"The air is cleaner and injuries are fewer," writes Jeff Potter, who published an article about Mackinac. "Island residents are healthier due to the exercise. There’s a cherished egalitarianism: everyone gets around the same way. They also save a tremendous amount of money that would normally go to commuting by cars."

Translation:  This is the TreeHugger version of the future (firmly 'rooted' in the past).  

I have a couple of questions to leave you with:

ONE:  How'd they get those buildings put up and nice-looking asphalt road laid down if motor vehicles were banned for the past 100+ years?  Did they make horses pull that heavy construction / road-building equipment?  If so, I've got the ASPCA on speed dial and I'm ready to make THAT call.  (Although, if the NSA could call on my behalf, that'd be great too as I'm REALLY busy today.)

TWO:  I kind of like the idea of an area devoid of working motor vehicles.  It reminds me of current-day Detroit.  

THREE:  The last time I looked / sniffed, horses (presumably pulling these carriages) make create both 'noise' and 'noxious odors' (not to mention leaving large, steamy, piles of poop in their wake).  While vacationing on the Island, do you wear sandals, or rubber boots?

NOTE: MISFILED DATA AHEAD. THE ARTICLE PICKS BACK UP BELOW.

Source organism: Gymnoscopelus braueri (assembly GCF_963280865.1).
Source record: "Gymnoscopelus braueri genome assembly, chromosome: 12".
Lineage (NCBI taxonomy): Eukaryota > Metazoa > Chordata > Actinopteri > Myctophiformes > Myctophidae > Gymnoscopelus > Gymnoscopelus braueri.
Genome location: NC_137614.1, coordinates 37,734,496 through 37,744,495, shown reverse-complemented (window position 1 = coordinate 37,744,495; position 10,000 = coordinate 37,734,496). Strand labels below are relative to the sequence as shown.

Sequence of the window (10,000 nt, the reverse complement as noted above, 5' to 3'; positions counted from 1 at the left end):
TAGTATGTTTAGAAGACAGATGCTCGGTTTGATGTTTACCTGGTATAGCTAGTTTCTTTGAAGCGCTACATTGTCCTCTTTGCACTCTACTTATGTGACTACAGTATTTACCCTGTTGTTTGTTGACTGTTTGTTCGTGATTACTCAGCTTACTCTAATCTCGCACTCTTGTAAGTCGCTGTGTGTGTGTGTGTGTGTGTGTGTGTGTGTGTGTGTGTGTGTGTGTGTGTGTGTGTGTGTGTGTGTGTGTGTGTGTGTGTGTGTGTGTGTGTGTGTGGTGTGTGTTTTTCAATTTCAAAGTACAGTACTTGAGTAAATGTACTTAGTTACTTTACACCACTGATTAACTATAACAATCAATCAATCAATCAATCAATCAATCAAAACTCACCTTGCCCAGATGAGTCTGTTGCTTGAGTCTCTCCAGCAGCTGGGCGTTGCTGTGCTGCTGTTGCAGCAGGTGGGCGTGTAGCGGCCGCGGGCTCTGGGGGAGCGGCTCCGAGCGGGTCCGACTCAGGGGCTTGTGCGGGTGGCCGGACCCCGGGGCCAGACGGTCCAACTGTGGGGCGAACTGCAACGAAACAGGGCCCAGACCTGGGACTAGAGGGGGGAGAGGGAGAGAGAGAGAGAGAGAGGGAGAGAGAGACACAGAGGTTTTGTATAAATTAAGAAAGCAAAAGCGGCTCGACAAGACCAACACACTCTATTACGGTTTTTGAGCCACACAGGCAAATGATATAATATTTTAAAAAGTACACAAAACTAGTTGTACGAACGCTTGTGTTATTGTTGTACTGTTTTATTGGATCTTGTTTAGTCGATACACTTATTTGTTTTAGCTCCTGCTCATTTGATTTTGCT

FOUR:  The women in the last photo here look very 'sturdy' (and I really do like their hats!).  Yes, I kind of like the idea of a sturdy woman who can use her thighs to crush walnuts.  Although, I believe there are few men, besides myself, who would ever attempt to marry one.  

It'd kill a 'lesser man'.

FIVE:   Hey Mackinac Island, why stop at eliminating automobiles?  Lose the electric and TV while you're at it.  Those electric plants throw off a lot of heat and noise AND they burn evil fossil fuels.  Shut off the lights, cut the cable networks, and now that I think about it, plug up the dang plumbing.  

If 'TreeHugger' folks want to 'get away from it all' in 2013 - let's give them the authentic 'nature' experience.  Sure, they'll never come back again in the Summer of 2014, but there are plenty of 'Treehuggers' lined up behind them to take their place (for a singular season, at least).

But you won't, will you?  

You, you, wacky TreeHugging-Egalitarians...

Yeah, that's what I was thinking you'd say.  

Have a nice day folks, as for you still reading this really long post, please don't kill yourself, I, and everyone else you know, will miss you.  

You are unique - keep doing what you do best - being yourself.  

The World is a better place for it. 

I'll be moving my son into college tomorrow, I'll be off for a bit - be nice to each other while I'm away.  Seriously, I'm NOT kidding.  Don't make me come down there...

Mike (a.k.a.:  Moos)